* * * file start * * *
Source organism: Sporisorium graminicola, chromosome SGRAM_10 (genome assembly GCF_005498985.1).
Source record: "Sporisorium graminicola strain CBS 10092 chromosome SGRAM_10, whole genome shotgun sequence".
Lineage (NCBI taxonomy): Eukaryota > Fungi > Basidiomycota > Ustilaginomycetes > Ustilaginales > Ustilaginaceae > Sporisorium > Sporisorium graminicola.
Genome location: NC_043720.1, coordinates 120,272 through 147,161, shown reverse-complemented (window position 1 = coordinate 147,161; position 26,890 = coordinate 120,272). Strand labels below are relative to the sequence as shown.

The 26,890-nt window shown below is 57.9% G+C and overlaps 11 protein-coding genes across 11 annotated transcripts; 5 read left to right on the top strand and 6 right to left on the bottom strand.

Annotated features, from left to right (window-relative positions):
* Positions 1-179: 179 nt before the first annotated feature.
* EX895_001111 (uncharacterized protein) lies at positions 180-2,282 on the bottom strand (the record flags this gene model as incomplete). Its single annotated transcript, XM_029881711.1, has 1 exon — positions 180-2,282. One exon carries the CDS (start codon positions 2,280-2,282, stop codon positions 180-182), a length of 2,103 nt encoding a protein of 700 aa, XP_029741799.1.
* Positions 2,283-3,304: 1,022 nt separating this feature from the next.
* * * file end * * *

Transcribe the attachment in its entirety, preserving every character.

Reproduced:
Source organism: Sporisorium graminicola, chromosome SGRAM_10 (genome assembly GCF_005498985.1).
Source record: "Sporisorium graminicola strain CBS 10092 chromosome SGRAM_10, whole genome shotgun sequence".
Lineage (NCBI taxonomy): Eukaryota > Fungi > Basidiomycota > Ustilaginomycetes > Ustilaginales > Ustilaginaceae > Sporisorium > Sporisorium graminicola.
Genome location: NC_043720.1, coordinates 120,272 through 147,161, shown reverse-complemented (window position 1 = coordinate 147,161; position 26,890 = coordinate 120,272). Strand labels below are relative to the sequence as shown.

The 26,890-nt window shown below is 57.9% G+C and overlaps 11 protein-coding genes across 11 annotated transcripts; 5 read left to right on the top strand and 6 right to left on the bottom strand.

Annotated features, from left to right (window-relative positions):
* Positions 1-179: 179 nt before the first annotated feature.
* EX895_001111 (uncharacterized protein) lies at positions 180-2,282 on the bottom strand (the record flags this gene model as incomplete). Its single annotated transcript, XM_029881711.1, has 1 exon — positions 180-2,282. One exon carries the CDS (start codon positions 2,280-2,282, stop codon positions 180-182), a length of 2,103 nt encoding a protein of 700 aa, XP_029741799.1.
* Positions 2,283-3,304: 1,022 nt separating this feature from the next.